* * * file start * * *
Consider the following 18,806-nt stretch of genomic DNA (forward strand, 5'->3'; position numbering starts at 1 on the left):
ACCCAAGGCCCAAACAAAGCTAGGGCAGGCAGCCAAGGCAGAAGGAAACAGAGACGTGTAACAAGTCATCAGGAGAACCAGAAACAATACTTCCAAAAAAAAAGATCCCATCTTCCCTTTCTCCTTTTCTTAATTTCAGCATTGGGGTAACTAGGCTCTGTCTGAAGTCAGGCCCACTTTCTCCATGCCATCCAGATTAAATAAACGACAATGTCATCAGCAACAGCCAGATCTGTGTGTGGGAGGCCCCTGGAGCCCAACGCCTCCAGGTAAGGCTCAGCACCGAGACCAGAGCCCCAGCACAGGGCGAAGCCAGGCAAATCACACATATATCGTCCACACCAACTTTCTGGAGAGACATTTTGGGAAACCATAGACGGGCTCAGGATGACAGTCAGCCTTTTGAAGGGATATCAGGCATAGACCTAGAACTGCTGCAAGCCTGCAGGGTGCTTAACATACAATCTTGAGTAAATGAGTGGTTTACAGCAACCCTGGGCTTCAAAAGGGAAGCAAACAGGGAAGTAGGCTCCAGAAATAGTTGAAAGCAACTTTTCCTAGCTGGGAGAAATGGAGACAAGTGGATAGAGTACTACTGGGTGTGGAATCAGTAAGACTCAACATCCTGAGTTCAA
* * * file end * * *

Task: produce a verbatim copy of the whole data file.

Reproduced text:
Consider the following 18,806-nt stretch of genomic DNA (forward strand, 5'->3'; position numbering starts at 1 on the left):
ACCCAAGGCCCAAACAAAGCTAGGGCAGGCAGCCAAGGCAGAAGGAAACAGAGACGTGTAACAAGTCATCAGGAGAACCAGAAACAATACTTCCAAAAAAAAAGATCCCATCTTCCCTTTCTCCTTTTCTTAATTTCAGCATTGGGGTAACTAGGCTCTGTCTGAAGTCAGGCCCACTTTCTCCATGCCATCCAGATTAAATAAACGACAATGTCATCAGCAACAGCCAGATCTGTGTGTGGGAGGCCCCTGGAGCCCAACGCCTCCAGGTAAGGCTCAGCACCGAGACCAGAGCCCCAGCACAGGGCGAAGCCAGGCAAATCACACATATATCGTCCACACCAACTTTCTGGAGAGACATTTTGGGAAACCATAGACGGGCTCAGGATGACAGTCAGCCTTTTGAAGGGATATCAGGCATAGACCTAGAACTGCTGCAAGCCTGCAGGGTGCTTAACATACAATCTTGAGTAAATGAGTGGTTTACAGCAACCCTGGGCTTCAAAAGGGAAGCAAACAGGGAAGTAGGCTCCAGAAATAGTTGAAAGCAACTTTTCCTAGCTGGGAGAAATGGAGACAAGTGGATAGAGTACTACTGGGTGTGGAATCAGTAAGACTCAACATCCTGAGTTCAA